The relationship between submaximal activity of the lumbar extensor muscles and lumbar posteroanterior stiffness.
BACKGROUND AND PURPOSE: Some patients with low back pain are thought to have increased lumbar posteroanterior (PA) stiffness. Increased activity of the lumbar extensors could contribute to this stiffness. This activity may be seen when a PA force is applied and is thought to represent much less force than occurs with a maximal voluntary contraction (MVC). Although MVCs of the lumbar extensors are known to increase lumbar PA stiffness, the effect of small amounts of voluntary contraction is not known. In this study, the effect of varying amounts of voluntary isometric muscle activity of the lumbar extensors on lumbar PA stiffness was examined. SUBJECTS: Twenty subjects without low back pain, aged 26 to 45 years (X=34, SD=5.6), participated in the study. METHODS: Subjects were asked to perform an isometric MVC of their lumbar extensor muscles with their pelvis fixed by exerting a force against a steel plate located over their T4 spinous process. They were then asked to perform contractions generating force equivalent to 0%, 10%, 30%, 50%, and 100% of that obtained with an MVC. Posteroanterior stiffness at L4 was measured during these contractions. RESULTS: A Friedman one-way analysis of variance for repeated measures demonstrated a difference in PA stiffness among all levels of muscle activity. CONCLUSION AND DISCUSSION: Voluntary contraction of the lumbar extensor muscles will result in an increase in lumbar PA stiffness even at low levels of activity. (+info)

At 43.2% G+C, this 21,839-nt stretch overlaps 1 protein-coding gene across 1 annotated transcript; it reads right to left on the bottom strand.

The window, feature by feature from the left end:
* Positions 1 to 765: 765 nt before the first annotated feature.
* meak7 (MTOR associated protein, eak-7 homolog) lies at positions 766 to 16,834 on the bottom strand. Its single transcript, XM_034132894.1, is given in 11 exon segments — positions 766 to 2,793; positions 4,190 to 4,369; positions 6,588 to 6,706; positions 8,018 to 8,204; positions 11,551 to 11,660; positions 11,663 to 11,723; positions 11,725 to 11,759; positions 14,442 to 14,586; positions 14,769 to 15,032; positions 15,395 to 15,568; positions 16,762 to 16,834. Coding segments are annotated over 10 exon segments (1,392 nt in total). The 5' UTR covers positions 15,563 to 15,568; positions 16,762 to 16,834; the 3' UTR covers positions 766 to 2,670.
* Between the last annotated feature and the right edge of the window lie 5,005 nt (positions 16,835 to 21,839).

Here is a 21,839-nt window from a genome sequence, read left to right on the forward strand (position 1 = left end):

Fertility after laparoscopic management of deep endometriosis infiltrating the uterosacral ligaments.